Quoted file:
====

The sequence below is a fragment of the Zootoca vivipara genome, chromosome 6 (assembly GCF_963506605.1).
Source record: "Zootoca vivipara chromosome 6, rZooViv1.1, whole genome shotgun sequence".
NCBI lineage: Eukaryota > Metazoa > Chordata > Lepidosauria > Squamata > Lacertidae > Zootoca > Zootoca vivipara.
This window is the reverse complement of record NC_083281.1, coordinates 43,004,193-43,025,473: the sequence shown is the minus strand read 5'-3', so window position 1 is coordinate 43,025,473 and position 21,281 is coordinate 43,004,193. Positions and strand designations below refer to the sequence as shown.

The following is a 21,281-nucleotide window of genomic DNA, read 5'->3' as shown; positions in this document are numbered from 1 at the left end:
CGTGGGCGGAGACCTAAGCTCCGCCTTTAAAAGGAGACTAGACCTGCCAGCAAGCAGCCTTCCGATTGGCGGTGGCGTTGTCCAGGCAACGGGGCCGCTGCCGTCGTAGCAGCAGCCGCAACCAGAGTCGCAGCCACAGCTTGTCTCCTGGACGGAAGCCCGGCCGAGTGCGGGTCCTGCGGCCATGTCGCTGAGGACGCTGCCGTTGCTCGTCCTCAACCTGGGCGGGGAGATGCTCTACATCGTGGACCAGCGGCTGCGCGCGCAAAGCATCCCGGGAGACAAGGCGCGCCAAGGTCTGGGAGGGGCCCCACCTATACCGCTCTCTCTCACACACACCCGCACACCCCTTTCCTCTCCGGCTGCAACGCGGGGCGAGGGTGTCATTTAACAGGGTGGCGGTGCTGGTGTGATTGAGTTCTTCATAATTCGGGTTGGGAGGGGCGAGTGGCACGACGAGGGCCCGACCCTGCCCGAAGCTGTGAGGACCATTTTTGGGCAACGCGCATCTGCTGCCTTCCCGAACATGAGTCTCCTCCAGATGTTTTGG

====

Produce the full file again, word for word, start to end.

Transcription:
The sequence below is a fragment of the Zootoca vivipara genome, chromosome 6 (assembly GCF_963506605.1).
Source record: "Zootoca vivipara chromosome 6, rZooViv1.1, whole genome shotgun sequence".
NCBI lineage: Eukaryota > Metazoa > Chordata > Lepidosauria > Squamata > Lacertidae > Zootoca > Zootoca vivipara.
This window is the reverse complement of record NC_083281.1, coordinates 43,004,193-43,025,473: the sequence shown is the minus strand read 5'-3', so window position 1 is coordinate 43,025,473 and position 21,281 is coordinate 43,004,193. Positions and strand designations below refer to the sequence as shown.

The following is a 21,281-nucleotide window of genomic DNA, read 5'->3' as shown; positions in this document are numbered from 1 at the left end:
CGTGGGCGGAGACCTAAGCTCCGCCTTTAAAAGGAGACTAGACCTGCCAGCAAGCAGCCTTCCGATTGGCGGTGGCGTTGTCCAGGCAACGGGGCCGCTGCCGTCGTAGCAGCAGCCGCAACCAGAGTCGCAGCCACAGCTTGTCTCCTGGACGGAAGCCCGGCCGAGTGCGGGTCCTGCGGCCATGTCGCTGAGGACGCTGCCGTTGCTCGTCCTCAACCTGGGCGGGGAGATGCTCTACATCGTGGACCAGCGGCTGCGCGCGCAAAGCATCCCGGGAGACAAGGCGCGCCAAGGTCTGGGAGGGGCCCCACCTATACCGCTCTCTCTCACACACACCCGCACACCCCTTTCCTCTCCGGCTGCAACGCGGGGCGAGGGTGTCATTTAACAGGGTGGCGGTGCTGGTGTGATTGAGTTCTTCATAATTCGGGTTGGGAGGGGCGAGTGGCACGACGAGGGCCCGACCCTGCCCGAAGCTGTGAGGACCATTTTTGGGCAACGCGCATCTGCTGCCTTCCCGAACATGAGTCTCCTCCAGATGTTTTGG